The doctor had handled the case perfectly, as for as he has gone. He is playing the game of watchful waiting. It is necessary in these classes of cases, It is not homoeopathic, but in as way an adjunct to homoeopathy. It is in such cases as these that our electronic reactions come to help us very extensively and materially.

I have recognized for a long time, and you all have, that we have been up against this very thing that the old masters didnt have to such an extent. The drugs we use today are killers; that is all. They just submerge everything and that is why we have our difficulties, and that is why the new system of drug selection by the electronic method is truly a help and we find sometimes a drug will only run a few days when the reactions will indicate, long before symptomatic changes will indicate, the need of another remedy.

After a time we will get order and remedies will hold longer and more nearly approach the homoeopathic ideal and methods. As soon as we get remedies that do work, we let them work.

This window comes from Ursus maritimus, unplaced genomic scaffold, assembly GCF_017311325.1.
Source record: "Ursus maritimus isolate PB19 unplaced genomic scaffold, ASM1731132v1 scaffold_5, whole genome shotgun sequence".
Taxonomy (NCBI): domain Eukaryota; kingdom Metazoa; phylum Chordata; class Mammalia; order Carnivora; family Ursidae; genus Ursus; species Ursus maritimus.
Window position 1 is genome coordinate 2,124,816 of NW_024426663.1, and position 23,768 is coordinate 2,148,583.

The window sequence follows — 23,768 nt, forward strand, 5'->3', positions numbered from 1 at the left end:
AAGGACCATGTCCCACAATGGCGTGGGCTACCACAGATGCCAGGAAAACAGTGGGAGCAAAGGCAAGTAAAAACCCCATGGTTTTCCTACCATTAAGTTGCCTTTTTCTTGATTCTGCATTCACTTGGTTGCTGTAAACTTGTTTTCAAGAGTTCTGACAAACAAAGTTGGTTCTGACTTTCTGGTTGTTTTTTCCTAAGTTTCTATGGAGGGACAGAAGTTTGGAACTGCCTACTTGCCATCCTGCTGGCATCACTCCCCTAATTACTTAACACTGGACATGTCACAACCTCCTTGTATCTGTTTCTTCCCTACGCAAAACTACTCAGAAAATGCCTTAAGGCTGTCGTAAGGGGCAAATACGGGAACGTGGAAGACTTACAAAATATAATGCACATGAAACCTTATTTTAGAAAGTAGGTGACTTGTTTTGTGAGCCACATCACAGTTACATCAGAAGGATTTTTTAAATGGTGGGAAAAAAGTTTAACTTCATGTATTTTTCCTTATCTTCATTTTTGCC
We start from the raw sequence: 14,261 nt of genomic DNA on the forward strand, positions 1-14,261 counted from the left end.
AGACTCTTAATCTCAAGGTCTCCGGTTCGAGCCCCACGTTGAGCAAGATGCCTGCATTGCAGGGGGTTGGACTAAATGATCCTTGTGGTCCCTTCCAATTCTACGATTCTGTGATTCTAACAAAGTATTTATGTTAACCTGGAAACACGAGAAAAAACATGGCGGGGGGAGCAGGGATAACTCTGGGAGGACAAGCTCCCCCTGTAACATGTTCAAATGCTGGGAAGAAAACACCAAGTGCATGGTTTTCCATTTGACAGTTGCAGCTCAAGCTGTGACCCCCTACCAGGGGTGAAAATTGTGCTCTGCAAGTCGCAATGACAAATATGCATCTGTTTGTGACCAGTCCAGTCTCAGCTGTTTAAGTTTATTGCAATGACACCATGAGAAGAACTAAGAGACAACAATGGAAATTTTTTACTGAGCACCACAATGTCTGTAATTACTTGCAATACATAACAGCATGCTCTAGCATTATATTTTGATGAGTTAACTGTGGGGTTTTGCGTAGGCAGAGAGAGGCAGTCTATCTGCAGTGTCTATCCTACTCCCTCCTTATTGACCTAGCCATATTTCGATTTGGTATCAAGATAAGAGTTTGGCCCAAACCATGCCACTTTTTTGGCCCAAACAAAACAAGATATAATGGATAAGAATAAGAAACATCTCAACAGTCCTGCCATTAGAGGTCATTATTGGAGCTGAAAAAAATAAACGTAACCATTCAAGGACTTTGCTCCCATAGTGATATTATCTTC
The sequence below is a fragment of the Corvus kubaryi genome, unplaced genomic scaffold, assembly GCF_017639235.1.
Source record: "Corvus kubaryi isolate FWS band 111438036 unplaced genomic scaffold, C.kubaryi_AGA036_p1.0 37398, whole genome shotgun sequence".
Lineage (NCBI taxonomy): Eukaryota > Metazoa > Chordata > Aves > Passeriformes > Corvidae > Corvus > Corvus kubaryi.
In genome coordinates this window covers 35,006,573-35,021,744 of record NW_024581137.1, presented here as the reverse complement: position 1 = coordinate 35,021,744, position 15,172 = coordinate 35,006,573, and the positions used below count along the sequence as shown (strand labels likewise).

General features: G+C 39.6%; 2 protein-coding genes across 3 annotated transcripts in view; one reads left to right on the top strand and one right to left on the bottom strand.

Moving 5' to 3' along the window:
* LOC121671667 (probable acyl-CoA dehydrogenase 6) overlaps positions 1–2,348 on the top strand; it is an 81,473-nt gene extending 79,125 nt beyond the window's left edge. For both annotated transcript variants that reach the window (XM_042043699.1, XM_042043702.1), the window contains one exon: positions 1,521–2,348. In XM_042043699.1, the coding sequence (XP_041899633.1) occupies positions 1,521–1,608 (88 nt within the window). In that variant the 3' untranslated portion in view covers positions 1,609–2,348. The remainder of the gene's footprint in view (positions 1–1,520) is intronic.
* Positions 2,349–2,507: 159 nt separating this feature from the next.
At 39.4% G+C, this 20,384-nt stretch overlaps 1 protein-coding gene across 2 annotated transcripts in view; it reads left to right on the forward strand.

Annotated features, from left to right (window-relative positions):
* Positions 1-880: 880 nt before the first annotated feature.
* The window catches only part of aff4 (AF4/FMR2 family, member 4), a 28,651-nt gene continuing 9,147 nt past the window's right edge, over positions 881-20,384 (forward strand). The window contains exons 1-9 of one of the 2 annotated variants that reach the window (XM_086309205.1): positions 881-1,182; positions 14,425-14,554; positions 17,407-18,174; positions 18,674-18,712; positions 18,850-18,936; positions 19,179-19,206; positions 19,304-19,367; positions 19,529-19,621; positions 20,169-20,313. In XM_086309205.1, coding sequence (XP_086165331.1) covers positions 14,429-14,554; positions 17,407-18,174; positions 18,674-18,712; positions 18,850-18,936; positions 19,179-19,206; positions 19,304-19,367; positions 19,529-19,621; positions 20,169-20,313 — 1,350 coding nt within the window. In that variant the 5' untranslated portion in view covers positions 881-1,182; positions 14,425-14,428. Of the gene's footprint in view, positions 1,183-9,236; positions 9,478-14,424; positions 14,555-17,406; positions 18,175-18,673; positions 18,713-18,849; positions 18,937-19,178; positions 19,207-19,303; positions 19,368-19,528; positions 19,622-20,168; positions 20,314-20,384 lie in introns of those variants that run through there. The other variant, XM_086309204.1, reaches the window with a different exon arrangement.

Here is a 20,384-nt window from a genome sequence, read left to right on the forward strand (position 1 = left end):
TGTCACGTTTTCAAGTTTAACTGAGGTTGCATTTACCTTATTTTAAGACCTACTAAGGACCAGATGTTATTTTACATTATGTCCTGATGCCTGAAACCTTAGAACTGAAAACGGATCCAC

It is a fine paper for this very reason.

DR.ALFRED PULFORD: I should like to ask Dr.Dixon what his definition is of an intelligent patient. The statement has been made that there are plenty of learned people but very few educated people, and the educated people are in the minority, and lots of these people I have often thought when they come into the office that a college education is a detriment to them. They didnt know anything. I have lots of people who come in who never had an education of any kind, who could express themselves and you could get a definite idea of them and I have people come in with all kinds of degrees tacked on the end of their names and they dont know-well, you know what I was going to say.

DR.HARVEY FARRINGTON:It seems to me that this case of the doctors is one for Bogers Materia Medica, some book where you can get the peculiar group of symptoms. When you have a case like this it always seems to me just like a lawyer who has failed in examining his opponents witness.

DR.OVERPECK: I just want to say this reminds me of a case I have of shingles, without eruptions. The eruption might have been suppressed a long time ago. The same remedy was used.

DR.K.A.MCLAREN: I think it is very unkind f DR.Dixon to get up and ask why. I am so sick of hearing people ask why all the time. If they want to know why they are sick, I ask them why they were born. I tell them I dont know way.